World Health Day 2023: Gendered Dimensions of Global Health with Dr. Shirin Heidari

Ahead of World Health Day 2023 on 7 April, the International Gender Champions Secretariat sat down with gender and global health expert, Dr. Shirin Heidari. As founder and president of GENDRO, she works to advancing sex and gender equity in research. Dr. Heidari is Senior Research Fellow at the Global Health Centre at the Geneva Graduate Institute and a Senior Technical Consultant on Gender to the World Health Organization.

This year’s theme for World Health Day is “Health for All". How can global health systems have gender and sex biases?

Health institutions and health systems are not isolated entities, but a part of larger society and mirror societal biases, patriarchal gender norms and are in some settings still stained by history of colonialism.  However, there is a growing awareness of these biases, and many efforts are being made to transform the systems, institutions and bring about a change that can enable the vision of Health For All in a more meaningful way.

What are the consequences of these biases for women's and girls' lived realities? 

Sadly, these historical biases have been to the detriment of women and girls’ health and well-being, and the disadvantages are even greatly felt by women and girls with intersecting identities, such as women of colour, migrant and refugee women, women and girls (individuals) of diverse sexual orientation and gender identity, and so on. Women have been historically under-represented in health research, their needs and challenges rarely considered in health policies and delivery of health interventions and their voices unheard in decision making processes. Medicines and health interventions are often ignorant of the specificities related to women. Examples include poor recognition of symptoms in women which may differ from that of men, overlooking sex-differences in drug metabolism or  not capturing the differential side effects of drugs or vaccines, not to mention gender-related barriers to health services, such as related to the availability of services for women, affordability, provider attitudes, and the disproportionate burden of care and domestic responsibilities which both have a direct and indirect health impact.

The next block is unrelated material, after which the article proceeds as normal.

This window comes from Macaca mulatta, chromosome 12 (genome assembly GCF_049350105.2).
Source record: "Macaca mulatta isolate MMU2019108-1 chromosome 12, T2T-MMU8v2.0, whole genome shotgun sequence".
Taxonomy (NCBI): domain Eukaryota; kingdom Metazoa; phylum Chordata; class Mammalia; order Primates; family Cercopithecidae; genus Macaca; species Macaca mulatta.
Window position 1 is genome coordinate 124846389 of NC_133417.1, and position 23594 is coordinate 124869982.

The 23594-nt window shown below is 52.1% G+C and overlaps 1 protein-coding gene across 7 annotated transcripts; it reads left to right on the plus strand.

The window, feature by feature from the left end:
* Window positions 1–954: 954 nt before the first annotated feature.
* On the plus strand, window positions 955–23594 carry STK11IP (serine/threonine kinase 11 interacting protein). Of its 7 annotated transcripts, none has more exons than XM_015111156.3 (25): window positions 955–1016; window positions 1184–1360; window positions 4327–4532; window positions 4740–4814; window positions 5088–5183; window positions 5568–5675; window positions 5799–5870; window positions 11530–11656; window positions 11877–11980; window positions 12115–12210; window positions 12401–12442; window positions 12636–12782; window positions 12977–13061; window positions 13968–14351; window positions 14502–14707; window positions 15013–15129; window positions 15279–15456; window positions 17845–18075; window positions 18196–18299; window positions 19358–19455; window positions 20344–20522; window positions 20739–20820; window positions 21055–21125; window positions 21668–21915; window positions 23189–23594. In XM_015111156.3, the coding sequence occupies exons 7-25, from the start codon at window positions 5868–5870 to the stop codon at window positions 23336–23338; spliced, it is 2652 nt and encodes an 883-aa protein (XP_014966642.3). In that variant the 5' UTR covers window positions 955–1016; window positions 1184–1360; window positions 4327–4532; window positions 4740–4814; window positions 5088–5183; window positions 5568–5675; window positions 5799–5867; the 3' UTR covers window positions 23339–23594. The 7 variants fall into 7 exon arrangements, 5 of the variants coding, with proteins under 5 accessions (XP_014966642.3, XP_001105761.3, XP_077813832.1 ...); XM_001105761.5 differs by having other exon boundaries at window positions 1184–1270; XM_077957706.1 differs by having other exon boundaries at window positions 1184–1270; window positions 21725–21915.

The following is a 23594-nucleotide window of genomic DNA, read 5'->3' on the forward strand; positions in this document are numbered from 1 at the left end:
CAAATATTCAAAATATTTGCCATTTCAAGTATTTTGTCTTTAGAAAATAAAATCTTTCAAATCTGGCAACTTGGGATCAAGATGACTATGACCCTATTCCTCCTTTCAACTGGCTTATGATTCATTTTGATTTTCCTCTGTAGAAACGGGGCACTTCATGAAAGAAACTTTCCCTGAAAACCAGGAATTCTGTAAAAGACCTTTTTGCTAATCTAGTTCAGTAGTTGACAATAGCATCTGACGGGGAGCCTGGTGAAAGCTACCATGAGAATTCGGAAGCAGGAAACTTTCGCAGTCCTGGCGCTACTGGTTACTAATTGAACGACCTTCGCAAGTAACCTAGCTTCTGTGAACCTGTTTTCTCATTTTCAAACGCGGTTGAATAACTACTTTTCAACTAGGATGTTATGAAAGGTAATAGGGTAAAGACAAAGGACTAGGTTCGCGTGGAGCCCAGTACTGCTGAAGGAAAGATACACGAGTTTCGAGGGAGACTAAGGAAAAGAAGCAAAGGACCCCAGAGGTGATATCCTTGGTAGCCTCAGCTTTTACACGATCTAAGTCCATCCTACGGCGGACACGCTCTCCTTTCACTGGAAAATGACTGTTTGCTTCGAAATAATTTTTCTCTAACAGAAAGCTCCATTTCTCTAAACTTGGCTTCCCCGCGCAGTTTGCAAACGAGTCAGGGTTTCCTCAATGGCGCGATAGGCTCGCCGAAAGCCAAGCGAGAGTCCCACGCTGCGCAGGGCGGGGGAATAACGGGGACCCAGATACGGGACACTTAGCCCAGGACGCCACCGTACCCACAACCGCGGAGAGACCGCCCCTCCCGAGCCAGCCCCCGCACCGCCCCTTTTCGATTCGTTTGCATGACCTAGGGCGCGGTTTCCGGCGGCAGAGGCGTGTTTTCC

What is the role International Geneva can play in addressing gender-related discrimination in healthcare service delivery and health governance? 

Geneva is the capital of global health, with numerous organizations working on improving the health and wellbeing of people, leaving no one behind. It is critical that in all our organizations, in all our capacities, we are mindful of how gender permeates every aspect of our life, and how we need to apply that intersectional gender lens in our everyday work. Most importantly, we must ensure that the evidence we produce reflects the realities of all genders. Only by identifying where disparities lie, and understanding the underlying mechanisms that perpetuate health inequities, can we realize our ambition for all to enjoy the highest attainable standards of health.

Finally, what advice to you have for International Gender Champions and other leaders in the international sphere to truly realize “Health for All”?

International Gender Champions have brought about a real change in making pledges that are nowadays a norm – for example, there is a level of embarrassment these days to organize or take part in a panel consisting of only men, which I would attribute to the great campaigns by IGC. I would very much like to see a pledge by the IGC that any reports or documents that include data and that are produced by Gender Champions’ organizations include disaggregated data and articulate gender-related concerns and implications.

For more information about GENDRO, visit